One of the greatest skills a decade of commercial litigation has allowed me to develop is the ability to identify (and thusly avoid) potential “problem clients”. It’s a skill that transcends law, and applies to any service-based industry that requires an individual to deal with the public. On a personal level, I err on the side of caution, which may have caused me to avoid some potential clients who might not have turned out to be bona fide problem clients. But one bad encounter taught me that an ounce of prevention is worth a metric ton of cure.

I have noticed three hallmark traits / characteristics of the potentially problem client.

  • They are quick to flattery

I have had people cold-call me, tell me how they read my bio, looked me up online, and know I am the one for them. They say “flattery will get you everywhere”. But when someone you have never met is already singing your praises, when they assert that you are the only one that can help them, flags should be going up. Big flags. Big red flags. That type of flattery, regardless of how accurate it may be (wink wink), is in fact not merit-based. Although superficially about me, it is in fact not about me at all. It is about the client. It is an attempt to distract me from something about them – be it personality problems, or problems with their case.

  • It’s never their fault

First off, if you are not their first lawyer (or service provider), flags should already be going up. The more people that have come before you, the more flags. And with the problem client, it is never their fault. Their previous lawyers were always incompetent. Scoundrels. Liars. Thieves. Cheats. Everyone they deal with is of bad faith. They continually get exploited by others and only learn about it after the fact, hence why they are now meeting with you. And they are so lucky to have met you because they know you’re different. You are the one who can solve all of their problems (see point above).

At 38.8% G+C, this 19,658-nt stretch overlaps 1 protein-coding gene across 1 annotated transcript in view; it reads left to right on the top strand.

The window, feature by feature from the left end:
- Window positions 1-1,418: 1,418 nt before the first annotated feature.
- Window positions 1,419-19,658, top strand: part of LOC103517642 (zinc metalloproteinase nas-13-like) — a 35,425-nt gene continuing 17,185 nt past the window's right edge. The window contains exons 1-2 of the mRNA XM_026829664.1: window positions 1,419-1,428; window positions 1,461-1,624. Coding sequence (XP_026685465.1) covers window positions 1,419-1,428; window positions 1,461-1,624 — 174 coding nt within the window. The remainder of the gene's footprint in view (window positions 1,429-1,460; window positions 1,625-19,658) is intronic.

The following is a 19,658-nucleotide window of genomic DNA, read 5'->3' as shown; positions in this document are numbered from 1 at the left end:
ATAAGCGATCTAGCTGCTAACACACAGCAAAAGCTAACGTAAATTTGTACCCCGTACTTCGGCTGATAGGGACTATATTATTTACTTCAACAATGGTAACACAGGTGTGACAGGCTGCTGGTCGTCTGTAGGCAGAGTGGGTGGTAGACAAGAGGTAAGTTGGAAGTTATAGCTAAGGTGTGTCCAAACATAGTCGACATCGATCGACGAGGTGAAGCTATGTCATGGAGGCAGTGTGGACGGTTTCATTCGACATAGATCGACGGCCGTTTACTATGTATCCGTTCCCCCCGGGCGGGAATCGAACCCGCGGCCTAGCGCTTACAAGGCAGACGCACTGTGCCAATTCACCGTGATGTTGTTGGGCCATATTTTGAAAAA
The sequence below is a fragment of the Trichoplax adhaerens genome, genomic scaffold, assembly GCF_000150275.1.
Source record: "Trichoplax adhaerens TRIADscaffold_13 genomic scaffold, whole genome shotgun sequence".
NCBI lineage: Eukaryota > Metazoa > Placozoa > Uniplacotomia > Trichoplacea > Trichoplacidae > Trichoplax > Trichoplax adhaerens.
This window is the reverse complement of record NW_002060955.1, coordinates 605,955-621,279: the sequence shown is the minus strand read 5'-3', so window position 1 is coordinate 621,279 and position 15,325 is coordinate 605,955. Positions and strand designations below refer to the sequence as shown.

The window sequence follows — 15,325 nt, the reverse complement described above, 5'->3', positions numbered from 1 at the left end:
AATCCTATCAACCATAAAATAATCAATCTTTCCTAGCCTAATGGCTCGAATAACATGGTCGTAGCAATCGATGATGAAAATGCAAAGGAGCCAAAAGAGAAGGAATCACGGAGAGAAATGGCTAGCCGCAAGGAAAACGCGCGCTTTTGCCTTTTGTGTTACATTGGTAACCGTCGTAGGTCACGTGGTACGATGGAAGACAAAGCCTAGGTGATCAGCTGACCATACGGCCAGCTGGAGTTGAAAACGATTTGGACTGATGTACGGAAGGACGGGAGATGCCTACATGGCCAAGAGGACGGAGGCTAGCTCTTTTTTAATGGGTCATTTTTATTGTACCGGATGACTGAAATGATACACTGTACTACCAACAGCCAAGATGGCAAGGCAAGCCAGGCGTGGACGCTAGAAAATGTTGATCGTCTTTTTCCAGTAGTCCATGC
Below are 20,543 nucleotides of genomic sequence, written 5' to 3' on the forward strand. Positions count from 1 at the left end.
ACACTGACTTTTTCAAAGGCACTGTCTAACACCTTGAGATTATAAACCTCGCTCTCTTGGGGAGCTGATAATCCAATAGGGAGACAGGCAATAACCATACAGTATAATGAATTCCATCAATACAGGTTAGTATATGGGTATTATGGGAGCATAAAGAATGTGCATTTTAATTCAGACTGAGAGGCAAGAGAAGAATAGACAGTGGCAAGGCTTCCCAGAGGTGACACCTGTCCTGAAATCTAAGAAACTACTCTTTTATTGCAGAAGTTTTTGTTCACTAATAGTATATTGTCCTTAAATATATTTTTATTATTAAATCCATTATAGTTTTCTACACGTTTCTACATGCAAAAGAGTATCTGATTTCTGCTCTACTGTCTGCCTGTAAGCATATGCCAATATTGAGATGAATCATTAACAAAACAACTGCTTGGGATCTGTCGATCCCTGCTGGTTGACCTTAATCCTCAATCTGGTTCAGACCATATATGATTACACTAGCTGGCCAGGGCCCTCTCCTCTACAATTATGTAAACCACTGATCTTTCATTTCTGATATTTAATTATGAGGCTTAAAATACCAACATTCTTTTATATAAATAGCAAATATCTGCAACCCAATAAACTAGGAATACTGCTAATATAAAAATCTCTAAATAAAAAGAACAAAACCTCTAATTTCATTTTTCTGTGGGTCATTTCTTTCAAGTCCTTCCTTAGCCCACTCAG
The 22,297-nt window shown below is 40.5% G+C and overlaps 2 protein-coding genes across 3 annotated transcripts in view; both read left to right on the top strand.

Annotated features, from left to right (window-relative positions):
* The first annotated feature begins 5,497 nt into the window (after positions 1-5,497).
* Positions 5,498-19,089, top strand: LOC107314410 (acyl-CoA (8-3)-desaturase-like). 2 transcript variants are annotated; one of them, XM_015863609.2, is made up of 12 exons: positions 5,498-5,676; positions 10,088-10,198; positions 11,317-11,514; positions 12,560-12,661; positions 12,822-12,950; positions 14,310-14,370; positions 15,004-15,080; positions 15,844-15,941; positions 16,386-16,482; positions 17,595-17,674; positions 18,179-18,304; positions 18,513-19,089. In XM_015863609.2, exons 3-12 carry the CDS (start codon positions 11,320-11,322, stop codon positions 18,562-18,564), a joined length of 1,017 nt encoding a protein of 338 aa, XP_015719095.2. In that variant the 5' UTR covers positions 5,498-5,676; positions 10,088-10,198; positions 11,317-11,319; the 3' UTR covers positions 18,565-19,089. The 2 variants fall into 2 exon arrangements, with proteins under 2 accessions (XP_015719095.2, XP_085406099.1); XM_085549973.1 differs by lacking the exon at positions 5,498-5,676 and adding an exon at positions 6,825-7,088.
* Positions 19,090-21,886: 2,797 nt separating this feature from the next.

There’s a great French expression: le passé est garant de l’avenir. The past is the guarantor (or predictor) of the future. It’s the same reason why you should never speak ill of your previous employers during a job interview. If every lawyer before them was a liar, cheat and scoundrel, sure as sugar you will be the most recent liar, cheat and/or scoundrel in their long line of scoundrels when they meet with their next lawyer. Probably after having stiffed you on your invoice to boot…

  • It’s always an emergency

You’re probably starting to see a trend here… You’re smart and talented, and they absolutely need you. They are the victim in the situation they find themselves, and it’s the fault of everyone who came before them. And it’s an emergency. They need you now. No time to think. No time for get references or background checks. No time to talk to their previous lawyer(s). It’s an emergency (and incidentally, the overwhelming majority of the time, it’s nowhere near an emergency).

All three of these indicators have the same ultimate objective: to serve as a diversion from the person themselves. And while keeping them in mind may produce the occasional false positive, it’s worth it to err on the side of caution. There is no amount of money that is worth a problem client – in law or any other industry. There’s the old 80-20 paradigm – 20 percent of your clients produce 80 percent of your income. Well, when it comes to problem clients, it’s 1-99. It only takes one to cause excessive amounts of difficulties that are as much of an emotional drain as an economic one.

Some other less determinate indicators:

  • Clients who don’t want to give you a retainer. In my practice, 90 percent of the clients who I ended up having payment difficulties with were the ones who were reluctant, or refused, to provide a retainer.
  • Litigious clients (i.e. clients who have been involved in high numbers of lawsuits, either as plaintiff or defendant). This is where a $20 investment in court docket research could pay dividends in terms of saved time. Everyone – even if they are not a lawyer – should reflexively do this search for any potential client.
  • Clients who repeatedly promise you future business if you reduce your current rate. If someone does not value your time and expertise today, they won’t value it tomorrow.

There’s more, but this post has gotten too long. But before I go, here’s my attempt at salt-baking fish. And the Easter Egg Hunt fun I had with the neighbourhood kids over the weekend. And my daughter and I heroically rescuing two earthworms.

Peace out!